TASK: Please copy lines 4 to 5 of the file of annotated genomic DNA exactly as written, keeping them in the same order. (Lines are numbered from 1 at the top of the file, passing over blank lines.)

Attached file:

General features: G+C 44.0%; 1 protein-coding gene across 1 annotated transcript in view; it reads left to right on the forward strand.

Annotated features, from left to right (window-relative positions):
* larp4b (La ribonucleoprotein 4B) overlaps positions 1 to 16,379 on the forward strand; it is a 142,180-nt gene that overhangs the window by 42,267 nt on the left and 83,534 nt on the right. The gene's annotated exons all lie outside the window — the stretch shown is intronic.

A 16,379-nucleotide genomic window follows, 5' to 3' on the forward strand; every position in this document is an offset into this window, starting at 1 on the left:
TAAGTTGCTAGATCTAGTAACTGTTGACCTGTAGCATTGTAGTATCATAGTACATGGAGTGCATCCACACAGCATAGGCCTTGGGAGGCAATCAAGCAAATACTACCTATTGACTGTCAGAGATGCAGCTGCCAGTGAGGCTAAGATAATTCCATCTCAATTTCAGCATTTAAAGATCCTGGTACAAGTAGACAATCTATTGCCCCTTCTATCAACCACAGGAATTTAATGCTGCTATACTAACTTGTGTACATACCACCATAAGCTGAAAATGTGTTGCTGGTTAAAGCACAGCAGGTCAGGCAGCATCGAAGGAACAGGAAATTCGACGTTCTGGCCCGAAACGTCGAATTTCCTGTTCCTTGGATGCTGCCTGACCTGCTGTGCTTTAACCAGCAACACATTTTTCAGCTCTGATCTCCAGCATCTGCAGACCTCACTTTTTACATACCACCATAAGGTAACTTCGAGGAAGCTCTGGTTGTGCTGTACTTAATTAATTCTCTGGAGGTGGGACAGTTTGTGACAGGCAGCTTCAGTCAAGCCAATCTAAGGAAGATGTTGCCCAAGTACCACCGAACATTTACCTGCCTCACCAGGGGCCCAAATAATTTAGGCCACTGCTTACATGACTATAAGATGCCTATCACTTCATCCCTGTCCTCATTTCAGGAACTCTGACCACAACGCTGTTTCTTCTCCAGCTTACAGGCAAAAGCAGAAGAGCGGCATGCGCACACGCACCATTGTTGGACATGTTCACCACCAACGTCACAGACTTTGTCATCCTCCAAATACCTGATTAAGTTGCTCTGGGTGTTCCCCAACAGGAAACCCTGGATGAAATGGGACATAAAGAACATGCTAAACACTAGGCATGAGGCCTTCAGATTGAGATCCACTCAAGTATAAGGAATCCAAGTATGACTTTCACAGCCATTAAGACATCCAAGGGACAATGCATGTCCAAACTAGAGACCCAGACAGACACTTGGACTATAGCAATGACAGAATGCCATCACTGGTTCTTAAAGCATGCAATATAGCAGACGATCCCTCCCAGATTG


A 16,379-nucleotide genomic window follows, 5' to 3' on the forward strand; every position in this document is an offset into this window, starting at 1 on the left:
TAAGTTGCTAGATCTAGTAACTGTTGACCTGTAGCATTGTAGTATCATAGTACATGGAGTGCATCCACACAGCATAGGCCTTGGGAGGCAATCAAGCAAATACTACCTATTGACTGTCAGAGATGCAGCTGCCAGTGAGGCTAAGATAATTCCATCTCAATTTCAGCATTTAAAGATCCTGGTACAAGTAGACAATCTATTGCCCCTTCTATCAACCACAGGAATTTAATGCTGCTATACTAACTTGTGTACATACCACCATAAGCTGAAAATGTGTTGCTGGTTAAAGCACAGCAGGTCAGGCAGCATCGAAGGAACAGGAAATTCGACGTTCTGGCCCGAAACGTCGAATTTCCTGTTCCTTGGATGCTGCCTGACCTGCTGTGCTTTAACCAGCAACACATTTTTCAGCTCTGATCTCCAGCATCTGCAGACCTCACTTTTTACATACCACCATAAGGTAACTTCGAGGAAGCTCTGGTTGTGCTGTACTTAATTAATTCTCTGGAGGTGGGACAGTTTGTGACAGGCAGCTTCAGTCAAGCCAATCTAAGGAAGATGTTGCCCAAGTACCACCGAACATTTACCTGCCTCACCAGGGGCCCAAATAATTTAGGCCACTGCTTACATGACTATAAGATGCCTATCACTTCATCCCTGTCCTCATTTCAGGAACTCTGACCACAACGCTGTTTCTTCTCCAGCTTACAGGCAAAAGCAGAAGAGCGGCATGCGCACACGCACCATTGTTGGACATGTTCACCACCAACGTCACAGACTTTGTCATCCTCCAAATACCTGATTAAGTTGCTCTGGGTGTTCCCCAACAGGAAACCCTGGATGAAATGGGACATAAAGAACATGCTAAACACTAGGCATGAGGCCTTCAGATTGAGATCCACTCAAGTATAAGGAATCCAAGTATGACTTTCACAGCCATTAAGACATCCAAGGGACAATGCATGTCCAAACTAGAGACCCAGACAGACACTTGGACTATAGCAATGACAGAATGCCATCACTGGTTCTTAAAGCATGCAATATAGCAGACGATCCCTCCCAGATTG